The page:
That’s why I think I should develop my own hand style in Chinese. I started with the regular script copybook, which is the first Chinese calligraphy script that I’ve learned in my high school art lesson, the Clerical script (隸書). To get familiar with the form, proportion and the stroke order of every Chinese character. Then I try to visualize my flow according to the character stroke order. I think English calligraphy has inspired me a lot at this point, the way they link up those letters. Like my imaginary characters, my hand style writing is still in process. I hope I can proudly call it “calligraphy” one day!
I saw recently you made commissioned walls. Can you tell us more about it and how you worked on these projects?
I think the most important thing about doing commissions is to take balance. What I’ve learned the most in the commercial design world is how to work with different people. I understand that the client has a lot to concern about instead of just having concerns about the visuals. In most of the situations in the Hong Kong design industry “The client is always correct” counts. I don’t think this is the right attitude for a good design or a good visual. That’s why I quit and became a freelancer and try to find the balance point by myself. I’ll usually divide into 3 stages for a commissioned wall: pencil sketch, color sketch and paint on the wall. I try to take the balance between my creation and the client needs, and make sure I’m in sync with the client throughout the back and forth progress. It’s like another form of communication. Of course, I still need to twist myself sometimes, but I believe I can do it better and better. Doing commissions is another subject for me to study, it’s like a lesson to make my artwork usable.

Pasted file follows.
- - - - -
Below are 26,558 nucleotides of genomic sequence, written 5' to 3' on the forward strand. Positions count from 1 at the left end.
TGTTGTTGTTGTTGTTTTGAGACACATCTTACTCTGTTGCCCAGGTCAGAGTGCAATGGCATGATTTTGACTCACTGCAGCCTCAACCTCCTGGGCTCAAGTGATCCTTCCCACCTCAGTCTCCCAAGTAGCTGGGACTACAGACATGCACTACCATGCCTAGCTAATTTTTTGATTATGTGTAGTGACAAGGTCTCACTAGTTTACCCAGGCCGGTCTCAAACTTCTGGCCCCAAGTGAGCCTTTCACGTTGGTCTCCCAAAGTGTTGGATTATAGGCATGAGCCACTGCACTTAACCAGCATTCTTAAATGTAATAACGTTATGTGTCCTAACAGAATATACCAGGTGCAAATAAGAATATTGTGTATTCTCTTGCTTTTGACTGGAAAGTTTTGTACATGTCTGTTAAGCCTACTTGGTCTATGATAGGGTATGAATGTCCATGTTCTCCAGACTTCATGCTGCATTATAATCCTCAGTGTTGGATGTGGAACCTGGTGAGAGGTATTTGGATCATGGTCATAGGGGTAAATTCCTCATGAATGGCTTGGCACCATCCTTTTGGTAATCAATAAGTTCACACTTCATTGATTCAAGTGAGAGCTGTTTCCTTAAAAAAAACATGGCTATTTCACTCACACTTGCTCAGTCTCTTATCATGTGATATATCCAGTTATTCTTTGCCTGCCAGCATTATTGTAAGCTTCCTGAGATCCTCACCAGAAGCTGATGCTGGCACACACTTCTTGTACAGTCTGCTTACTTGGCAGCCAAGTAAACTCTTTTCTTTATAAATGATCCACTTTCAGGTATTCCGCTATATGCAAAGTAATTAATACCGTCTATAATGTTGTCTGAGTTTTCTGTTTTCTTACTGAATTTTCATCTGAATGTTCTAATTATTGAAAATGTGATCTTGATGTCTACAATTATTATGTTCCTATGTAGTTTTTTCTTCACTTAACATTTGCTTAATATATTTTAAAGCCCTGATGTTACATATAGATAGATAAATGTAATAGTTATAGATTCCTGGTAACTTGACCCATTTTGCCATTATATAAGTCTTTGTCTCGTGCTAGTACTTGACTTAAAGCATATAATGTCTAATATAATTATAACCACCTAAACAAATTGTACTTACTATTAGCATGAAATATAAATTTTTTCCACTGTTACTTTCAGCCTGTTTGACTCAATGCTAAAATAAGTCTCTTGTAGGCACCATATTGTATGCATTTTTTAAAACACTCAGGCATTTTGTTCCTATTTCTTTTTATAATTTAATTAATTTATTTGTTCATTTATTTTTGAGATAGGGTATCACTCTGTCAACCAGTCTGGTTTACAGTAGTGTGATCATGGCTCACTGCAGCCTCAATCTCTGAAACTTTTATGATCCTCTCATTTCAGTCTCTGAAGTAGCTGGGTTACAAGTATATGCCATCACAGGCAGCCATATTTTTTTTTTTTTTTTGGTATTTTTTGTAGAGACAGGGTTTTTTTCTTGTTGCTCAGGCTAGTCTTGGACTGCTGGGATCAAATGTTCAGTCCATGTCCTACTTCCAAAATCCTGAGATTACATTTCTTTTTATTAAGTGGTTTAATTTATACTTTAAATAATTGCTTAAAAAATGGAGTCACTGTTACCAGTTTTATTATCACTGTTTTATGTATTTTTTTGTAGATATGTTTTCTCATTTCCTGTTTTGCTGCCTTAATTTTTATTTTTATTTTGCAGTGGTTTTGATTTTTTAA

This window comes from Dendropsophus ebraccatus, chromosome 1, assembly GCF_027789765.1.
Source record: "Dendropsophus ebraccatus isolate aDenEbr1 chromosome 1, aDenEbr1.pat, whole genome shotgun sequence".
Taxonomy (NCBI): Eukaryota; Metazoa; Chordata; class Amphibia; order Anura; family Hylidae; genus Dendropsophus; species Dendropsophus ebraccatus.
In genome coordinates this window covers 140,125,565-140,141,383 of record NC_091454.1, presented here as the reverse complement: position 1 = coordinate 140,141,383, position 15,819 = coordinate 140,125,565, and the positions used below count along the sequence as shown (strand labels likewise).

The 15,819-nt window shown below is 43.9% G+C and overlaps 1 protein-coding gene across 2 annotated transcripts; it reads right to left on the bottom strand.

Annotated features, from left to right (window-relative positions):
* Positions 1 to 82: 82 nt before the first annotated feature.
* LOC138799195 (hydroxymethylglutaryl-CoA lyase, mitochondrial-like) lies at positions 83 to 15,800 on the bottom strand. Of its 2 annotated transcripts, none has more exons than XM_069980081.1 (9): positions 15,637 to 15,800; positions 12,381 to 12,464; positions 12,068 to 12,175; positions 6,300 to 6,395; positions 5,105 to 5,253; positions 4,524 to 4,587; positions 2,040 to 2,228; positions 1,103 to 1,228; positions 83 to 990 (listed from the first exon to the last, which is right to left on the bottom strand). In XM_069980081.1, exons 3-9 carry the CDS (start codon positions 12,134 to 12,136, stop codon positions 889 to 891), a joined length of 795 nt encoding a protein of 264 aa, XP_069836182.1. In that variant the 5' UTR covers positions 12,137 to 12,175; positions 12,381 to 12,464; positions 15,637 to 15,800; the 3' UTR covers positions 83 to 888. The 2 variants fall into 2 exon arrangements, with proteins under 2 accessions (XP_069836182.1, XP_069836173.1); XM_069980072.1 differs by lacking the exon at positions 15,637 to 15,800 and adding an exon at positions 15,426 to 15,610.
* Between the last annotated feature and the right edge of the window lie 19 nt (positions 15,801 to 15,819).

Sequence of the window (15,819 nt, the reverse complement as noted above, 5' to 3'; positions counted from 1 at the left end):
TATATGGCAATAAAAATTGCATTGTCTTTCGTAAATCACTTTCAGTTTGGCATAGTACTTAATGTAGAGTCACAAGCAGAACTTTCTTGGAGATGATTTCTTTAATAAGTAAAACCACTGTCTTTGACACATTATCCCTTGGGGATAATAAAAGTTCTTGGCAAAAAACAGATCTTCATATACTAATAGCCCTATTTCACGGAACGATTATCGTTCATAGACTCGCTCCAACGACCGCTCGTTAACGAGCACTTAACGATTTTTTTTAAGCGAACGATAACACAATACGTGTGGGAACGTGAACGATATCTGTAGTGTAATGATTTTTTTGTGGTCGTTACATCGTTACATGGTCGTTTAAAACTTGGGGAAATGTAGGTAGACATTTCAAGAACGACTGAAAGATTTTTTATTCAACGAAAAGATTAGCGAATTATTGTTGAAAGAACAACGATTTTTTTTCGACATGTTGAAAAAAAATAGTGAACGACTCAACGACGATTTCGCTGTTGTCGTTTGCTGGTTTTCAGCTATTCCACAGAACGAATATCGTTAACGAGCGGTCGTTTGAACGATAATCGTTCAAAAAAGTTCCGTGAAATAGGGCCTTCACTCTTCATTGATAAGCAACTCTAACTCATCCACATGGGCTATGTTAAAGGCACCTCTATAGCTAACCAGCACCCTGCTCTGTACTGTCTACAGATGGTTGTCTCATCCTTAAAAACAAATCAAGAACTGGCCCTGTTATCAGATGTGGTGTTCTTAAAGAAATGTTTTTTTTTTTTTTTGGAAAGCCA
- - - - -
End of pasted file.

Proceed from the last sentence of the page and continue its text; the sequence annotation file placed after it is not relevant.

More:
Overall, what do you like the most: wall or canvas?
Straight-up wall. Or I should say a wall that I can do without any boundary, stay and paint for a long time, instead of just paint for a few hours and then run. I think a wall is big enough for me to tell a better story. Also, the distance between a wall and the audience is always closer than a canvas. I like an artwork that people can interact with, rather than just a painting hanging on the wall. But I love canvas too, it is an important process to my idea, to spend time painting, thinking, and exploring things.